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Review: CONSTELLATIONS, Vaudeville Theatre

Quantum physics, beekeeping and the infinite possibilities of love

Constellations

Constellations A play featuring string theory, beekeeping and the same scenes repeated numerous times might not be the easiest sell. However, this revival of Nick Payne's contemplative and ingenious Constellations is smart, funny and exceptionally moving. The 70-minute drama explores love, life and death through the ever-changing story of a relationship and, in a flash of creative genius, has exploded back on to the West End with four different casts.

Theoretical physicist Marianne meets beekeeper Roland at a barbeque and they fall in love. So far, so conventional, but Payne's creation challenges the expectations of the audience from the start. As the same situations reoccur, different outcomes happen; sometimes the couple fall in love, other times they barely converse. Payne elegantly knits complex elements of both string theory and colony collapse disorder into a brilliantly clear exploration of how events in different universes can be happening simultaneously.

Although there are some Stoppard-like complexities here, Payne demonstrates his own intelligence by not focusing too hard on the intricacies of the science. Every tiny choice that is made or not made creates a different universe to the one that previously existed. In the play, the milestones in a relationship such as sleeping together for the first time or breaking up are marked by slight variations in the choice of a word or the inflection used. These small differences become deeply significant and the infinite possibilities of life decrease as death moves closer. Do we truly have free will, or is everything pre-defined?

In a shrewd move to broaden appeal, add intrigue and, of course, increase ticket sales, the play will rotate four different couples during the run. Sheila Atim and Ivanno Jeremiah, Omari Douglas and Russell Tovey and Anna Maxwell Martin and Chris O'Dowd will all appear. This method should demonstrate the universality of the story and it will be fascinating to see how the different couples approach the writing.

If the scientific bent of the piece is off-putting, the acting will transfix you. On press night Peter Capaldi took the role of Roland and Zoë Wanamaker played Marianne. Wanamaker is brilliant; needy, intelligent, neurotic and desperate for control. As she confronts her own mortality, Wanamaker shows a huge range of emotion, from desperation to quiet acceptance. Capaldi is quieter and more reactive; observing Marianne, often keeping his distance and using a single gesture or word to change the course of a scene.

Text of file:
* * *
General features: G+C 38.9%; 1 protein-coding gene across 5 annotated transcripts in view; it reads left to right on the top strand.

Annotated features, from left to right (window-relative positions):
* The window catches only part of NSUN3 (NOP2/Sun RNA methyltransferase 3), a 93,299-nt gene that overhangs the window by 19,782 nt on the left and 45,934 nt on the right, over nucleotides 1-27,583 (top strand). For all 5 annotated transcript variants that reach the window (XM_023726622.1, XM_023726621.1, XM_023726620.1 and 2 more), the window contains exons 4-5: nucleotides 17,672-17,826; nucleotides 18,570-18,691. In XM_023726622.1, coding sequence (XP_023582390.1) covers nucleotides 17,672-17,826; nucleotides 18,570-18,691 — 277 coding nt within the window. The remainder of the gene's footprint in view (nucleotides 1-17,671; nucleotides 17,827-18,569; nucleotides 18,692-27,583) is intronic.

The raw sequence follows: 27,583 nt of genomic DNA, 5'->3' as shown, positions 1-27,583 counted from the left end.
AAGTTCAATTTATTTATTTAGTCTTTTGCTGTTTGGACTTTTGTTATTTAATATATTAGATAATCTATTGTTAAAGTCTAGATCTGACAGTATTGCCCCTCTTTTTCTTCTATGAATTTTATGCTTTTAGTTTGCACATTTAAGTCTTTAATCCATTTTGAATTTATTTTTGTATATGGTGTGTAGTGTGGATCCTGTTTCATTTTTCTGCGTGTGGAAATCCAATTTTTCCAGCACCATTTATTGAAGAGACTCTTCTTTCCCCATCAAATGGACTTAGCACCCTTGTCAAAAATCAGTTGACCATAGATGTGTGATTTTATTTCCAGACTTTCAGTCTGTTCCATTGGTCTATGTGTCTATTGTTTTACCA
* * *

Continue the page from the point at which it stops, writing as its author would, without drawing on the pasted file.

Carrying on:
The necessary repetition in the play is incredibly challenging for the actors and requires deftness and agility to maintain the fast-moving pace. Both Capaldi and Wanamaker are incredibly dexterous in changing the rhythm and intonation just enough to make each scene unique. Both are also very funny, often twisting a single word to elicit laughter.

It is fascinating to see such a complex relationship build over such a brief playing time, given that there is no chemistry to speak of at the start. The story develops and evolves, as does audience engagement. By the end you are completely invested in both the couple and their relationship.

Donmar Warehouse Artistic Director Michael Longhurst's association with this play is long and his direction is intricate and intimate, yet feels fresh. Tom Scutt returns to his original design from the Royal Court, West End and Broadway productions, using a mass of white balloons that is beautiful and very evocative. Just a photo flash indicates set changes - a simple technique that is highly effective.

Constellations will challenge you, but it will also enthral, entertain and even break your heart.

Constellations is at Vaudeville Theatre until 12 September

Photo Credit: Marc Brenner



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